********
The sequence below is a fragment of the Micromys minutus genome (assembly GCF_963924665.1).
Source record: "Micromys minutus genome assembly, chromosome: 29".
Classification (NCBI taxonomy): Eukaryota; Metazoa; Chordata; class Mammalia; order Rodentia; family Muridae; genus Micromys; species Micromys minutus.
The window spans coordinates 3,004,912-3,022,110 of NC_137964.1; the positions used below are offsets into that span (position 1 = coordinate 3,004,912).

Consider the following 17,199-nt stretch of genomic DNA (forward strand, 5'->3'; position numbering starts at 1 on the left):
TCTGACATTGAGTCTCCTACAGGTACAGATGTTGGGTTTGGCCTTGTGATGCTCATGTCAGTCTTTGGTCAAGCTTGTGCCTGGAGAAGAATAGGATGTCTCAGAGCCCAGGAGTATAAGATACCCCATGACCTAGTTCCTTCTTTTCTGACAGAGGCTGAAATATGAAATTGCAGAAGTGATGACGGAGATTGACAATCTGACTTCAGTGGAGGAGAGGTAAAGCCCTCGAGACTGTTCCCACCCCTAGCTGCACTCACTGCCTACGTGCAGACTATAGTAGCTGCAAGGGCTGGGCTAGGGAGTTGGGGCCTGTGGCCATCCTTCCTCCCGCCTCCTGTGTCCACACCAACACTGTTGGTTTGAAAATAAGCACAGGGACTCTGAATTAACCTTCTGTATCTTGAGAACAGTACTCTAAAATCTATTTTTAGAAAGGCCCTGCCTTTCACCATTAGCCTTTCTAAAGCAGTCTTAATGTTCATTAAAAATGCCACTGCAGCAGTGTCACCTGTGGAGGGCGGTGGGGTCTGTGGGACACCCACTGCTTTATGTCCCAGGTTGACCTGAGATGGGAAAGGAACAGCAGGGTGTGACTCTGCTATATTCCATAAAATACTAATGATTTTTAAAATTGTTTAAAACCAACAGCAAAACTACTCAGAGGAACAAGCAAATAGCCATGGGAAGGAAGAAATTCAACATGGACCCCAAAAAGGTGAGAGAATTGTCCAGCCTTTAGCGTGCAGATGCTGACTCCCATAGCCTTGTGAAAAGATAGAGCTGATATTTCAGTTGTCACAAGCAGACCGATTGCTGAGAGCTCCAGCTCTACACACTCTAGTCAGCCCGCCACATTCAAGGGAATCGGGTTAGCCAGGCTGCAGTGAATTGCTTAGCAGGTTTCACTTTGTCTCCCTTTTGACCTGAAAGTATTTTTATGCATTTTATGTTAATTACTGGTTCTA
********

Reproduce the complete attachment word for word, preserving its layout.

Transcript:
The sequence below is a fragment of the Micromys minutus genome (assembly GCF_963924665.1).
Source record: "Micromys minutus genome assembly, chromosome: 29".
Classification (NCBI taxonomy): Eukaryota; Metazoa; Chordata; class Mammalia; order Rodentia; family Muridae; genus Micromys; species Micromys minutus.
The window spans coordinates 3,004,912-3,022,110 of NC_137964.1; the positions used below are offsets into that span (position 1 = coordinate 3,004,912).

Consider the following 17,199-nt stretch of genomic DNA (forward strand, 5'->3'; position numbering starts at 1 on the left):
TCTGACATTGAGTCTCCTACAGGTACAGATGTTGGGTTTGGCCTTGTGATGCTCATGTCAGTCTTTGGTCAAGCTTGTGCCTGGAGAAGAATAGGATGTCTCAGAGCCCAGGAGTATAAGATACCCCATGACCTAGTTCCTTCTTTTCTGACAGAGGCTGAAATATGAAATTGCAGAAGTGATGACGGAGATTGACAATCTGACTTCAGTGGAGGAGAGGTAAAGCCCTCGAGACTGTTCCCACCCCTAGCTGCACTCACTGCCTACGTGCAGACTATAGTAGCTGCAAGGGCTGGGCTAGGGAGTTGGGGCCTGTGGCCATCCTTCCTCCCGCCTCCTGTGTCCACACCAACACTGTTGGTTTGAAAATAAGCACAGGGACTCTGAATTAACCTTCTGTATCTTGAGAACAGTACTCTAAAATCTATTTTTAGAAAGGCCCTGCCTTTCACCATTAGCCTTTCTAAAGCAGTCTTAATGTTCATTAAAAATGCCACTGCAGCAGTGTCACCTGTGGAGGGCGGTGGGGTCTGTGGGACACCCACTGCTTTATGTCCCAGGTTGACCTGAGATGGGAAAGGAACAGCAGGGTGTGACTCTGCTATATTCCATAAAATACTAATGATTTTTAAAATTGTTTAAAACCAACAGCAAAACTACTCAGAGGAACAAGCAAATAGCCATGGGAAGGAAGAAATTCAACATGGACCCCAAAAAGGTGAGAGAATTGTCCAGCCTTTAGCGTGCAGATGCTGACTCCCATAGCCTTGTGAAAAGATAGAGCTGATATTTCAGTTGTCACAAGCAGACCGATTGCTGAGAGCTCCAGCTCTACACACTCTAGTCAGCCCGCCACATTCAAGGGAATCGGGTTAGCCAGGCTGCAGTGAATTGCTTAGCAGGTTTCACTTTGTCTCCCTTTTGACCTGAAAGTATTTTTATGCATTTTATGTTAATTACTGGTTCTA